The internet has evolved tremendously since its early days when I first tried to use web pages to show the results of my nighttime photography. Back then, our (dial-up) Internet Service Provider (ATT) offered a home page and a URL subspace to their customers. I took advantage of it and crafted some pages to hold my pictures and stories. Later, I acquired my own domain, nightscapes.net, found a host, loaded my stuff onto it and even got some professional help to re-organize when it became unwieldy.
I learned that maintaining a website can be a lot of work; the technology evolves, links and scripts break, web page conventions, html standards and visitor expectations change. I’m not a programmer (despite a lifetime of doing it), and my interests are in the art and science of images, not the latest network and browser technologies for supporting the latest desktop/laptop/tablet/phone displays.
So I was excited to discover a website service oriented toward photographers, a platform with a small army of support people who maintain it, with features that display photographs at their best, regardless of display or browser, keeping up with the latest updates to internet programming standards. They offer additional services for professional photographers (“buy print”, etc), and at an earlier time I might have subscribed to them.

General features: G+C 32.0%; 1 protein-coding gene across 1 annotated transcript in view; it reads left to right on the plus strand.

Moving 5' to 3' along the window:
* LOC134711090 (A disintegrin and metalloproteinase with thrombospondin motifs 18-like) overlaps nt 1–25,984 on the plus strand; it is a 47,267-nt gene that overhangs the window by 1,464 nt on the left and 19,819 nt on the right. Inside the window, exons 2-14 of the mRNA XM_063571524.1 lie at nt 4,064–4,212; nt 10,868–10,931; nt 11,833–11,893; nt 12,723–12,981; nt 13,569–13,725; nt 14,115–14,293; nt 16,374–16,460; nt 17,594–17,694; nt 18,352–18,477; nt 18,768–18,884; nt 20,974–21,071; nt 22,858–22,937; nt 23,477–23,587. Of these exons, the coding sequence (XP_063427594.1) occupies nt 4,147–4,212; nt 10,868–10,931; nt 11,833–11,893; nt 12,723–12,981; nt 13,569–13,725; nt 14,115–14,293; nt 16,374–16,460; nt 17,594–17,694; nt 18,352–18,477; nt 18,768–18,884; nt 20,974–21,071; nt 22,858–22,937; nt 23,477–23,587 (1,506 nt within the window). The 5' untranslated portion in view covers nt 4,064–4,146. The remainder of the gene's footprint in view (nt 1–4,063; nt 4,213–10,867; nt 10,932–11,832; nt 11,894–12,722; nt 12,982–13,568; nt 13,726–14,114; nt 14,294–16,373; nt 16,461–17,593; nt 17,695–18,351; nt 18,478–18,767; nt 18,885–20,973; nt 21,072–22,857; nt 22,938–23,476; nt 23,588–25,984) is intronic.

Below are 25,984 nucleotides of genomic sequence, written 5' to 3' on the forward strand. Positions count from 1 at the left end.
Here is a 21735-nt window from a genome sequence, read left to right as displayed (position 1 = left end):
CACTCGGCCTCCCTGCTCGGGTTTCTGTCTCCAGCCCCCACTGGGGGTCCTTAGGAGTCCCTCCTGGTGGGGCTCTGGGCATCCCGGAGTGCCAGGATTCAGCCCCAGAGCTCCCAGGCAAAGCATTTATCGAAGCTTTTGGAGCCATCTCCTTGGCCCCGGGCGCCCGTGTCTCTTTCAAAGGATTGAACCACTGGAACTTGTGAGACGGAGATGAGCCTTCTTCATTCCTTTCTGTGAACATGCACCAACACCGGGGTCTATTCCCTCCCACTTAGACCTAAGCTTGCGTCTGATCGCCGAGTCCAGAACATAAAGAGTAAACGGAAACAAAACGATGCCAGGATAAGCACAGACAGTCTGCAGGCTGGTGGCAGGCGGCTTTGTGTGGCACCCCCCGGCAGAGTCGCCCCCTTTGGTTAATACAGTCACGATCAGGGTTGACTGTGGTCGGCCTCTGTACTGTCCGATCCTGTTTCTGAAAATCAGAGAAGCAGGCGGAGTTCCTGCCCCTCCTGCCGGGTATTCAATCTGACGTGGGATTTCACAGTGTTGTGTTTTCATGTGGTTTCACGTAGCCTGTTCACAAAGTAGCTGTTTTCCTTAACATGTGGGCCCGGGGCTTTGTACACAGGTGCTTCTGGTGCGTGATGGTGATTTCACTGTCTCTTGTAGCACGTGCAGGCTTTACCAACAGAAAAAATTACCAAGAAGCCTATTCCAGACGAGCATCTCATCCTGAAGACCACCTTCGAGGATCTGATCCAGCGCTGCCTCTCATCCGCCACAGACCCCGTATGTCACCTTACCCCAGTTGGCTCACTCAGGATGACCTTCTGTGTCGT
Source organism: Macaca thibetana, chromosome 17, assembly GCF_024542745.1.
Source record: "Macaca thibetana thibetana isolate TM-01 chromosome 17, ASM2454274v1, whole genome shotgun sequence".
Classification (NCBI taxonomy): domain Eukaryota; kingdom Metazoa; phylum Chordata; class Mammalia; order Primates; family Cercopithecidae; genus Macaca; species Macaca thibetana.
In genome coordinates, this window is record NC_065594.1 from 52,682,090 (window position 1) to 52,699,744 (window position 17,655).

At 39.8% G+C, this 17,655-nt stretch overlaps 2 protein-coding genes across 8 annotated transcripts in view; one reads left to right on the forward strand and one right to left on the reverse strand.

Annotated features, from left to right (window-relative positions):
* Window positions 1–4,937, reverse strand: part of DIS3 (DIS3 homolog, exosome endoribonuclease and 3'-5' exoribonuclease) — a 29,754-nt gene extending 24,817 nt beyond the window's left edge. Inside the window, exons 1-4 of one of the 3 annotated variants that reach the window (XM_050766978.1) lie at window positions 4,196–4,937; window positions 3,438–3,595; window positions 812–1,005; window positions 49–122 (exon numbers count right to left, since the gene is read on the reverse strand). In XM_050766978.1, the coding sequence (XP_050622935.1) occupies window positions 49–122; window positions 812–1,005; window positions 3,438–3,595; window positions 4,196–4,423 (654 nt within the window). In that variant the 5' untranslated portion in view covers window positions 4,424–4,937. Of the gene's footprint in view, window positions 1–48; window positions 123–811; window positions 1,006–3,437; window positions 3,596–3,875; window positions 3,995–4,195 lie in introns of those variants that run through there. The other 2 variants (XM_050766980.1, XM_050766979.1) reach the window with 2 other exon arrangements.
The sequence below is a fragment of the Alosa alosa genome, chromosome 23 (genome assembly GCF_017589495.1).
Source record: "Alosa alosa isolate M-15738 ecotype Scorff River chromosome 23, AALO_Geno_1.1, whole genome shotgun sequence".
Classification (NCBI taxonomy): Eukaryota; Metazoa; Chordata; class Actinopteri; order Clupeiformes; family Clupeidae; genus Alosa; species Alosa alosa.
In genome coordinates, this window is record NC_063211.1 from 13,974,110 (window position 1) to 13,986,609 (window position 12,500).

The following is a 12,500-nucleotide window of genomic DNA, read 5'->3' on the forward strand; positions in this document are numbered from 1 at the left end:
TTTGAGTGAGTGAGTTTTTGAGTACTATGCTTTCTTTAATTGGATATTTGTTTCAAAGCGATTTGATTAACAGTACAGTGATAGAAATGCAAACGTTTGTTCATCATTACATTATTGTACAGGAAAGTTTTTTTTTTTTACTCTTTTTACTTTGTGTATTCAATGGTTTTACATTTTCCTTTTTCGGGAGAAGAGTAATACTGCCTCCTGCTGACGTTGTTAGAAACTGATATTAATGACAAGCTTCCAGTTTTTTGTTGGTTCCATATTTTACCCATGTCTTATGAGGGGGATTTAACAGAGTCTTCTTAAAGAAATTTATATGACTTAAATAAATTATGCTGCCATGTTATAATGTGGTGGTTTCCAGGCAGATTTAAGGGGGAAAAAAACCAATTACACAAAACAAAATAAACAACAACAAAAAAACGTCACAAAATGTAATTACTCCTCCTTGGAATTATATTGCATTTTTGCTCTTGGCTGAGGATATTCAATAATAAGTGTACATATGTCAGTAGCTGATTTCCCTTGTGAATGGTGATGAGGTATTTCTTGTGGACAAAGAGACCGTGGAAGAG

But I am happy now to keep the shopping cart icons suppressed and not distract from the images themselves.
I have transferred my collection of nightscapes accumulated over the last two decades, over to smugmug, where you can find it at thorolson.smugmug.com. I know people don’t power-browse through large collections of pictures, so I consider this to be really more of an archive, to continue my project of making a digital coffee table book of my favorites.
But I will also use the site to display my more recent work, as I complete it. It will be a relief to have a way to do so without the overhead of manually creating and integrating new web pages for them.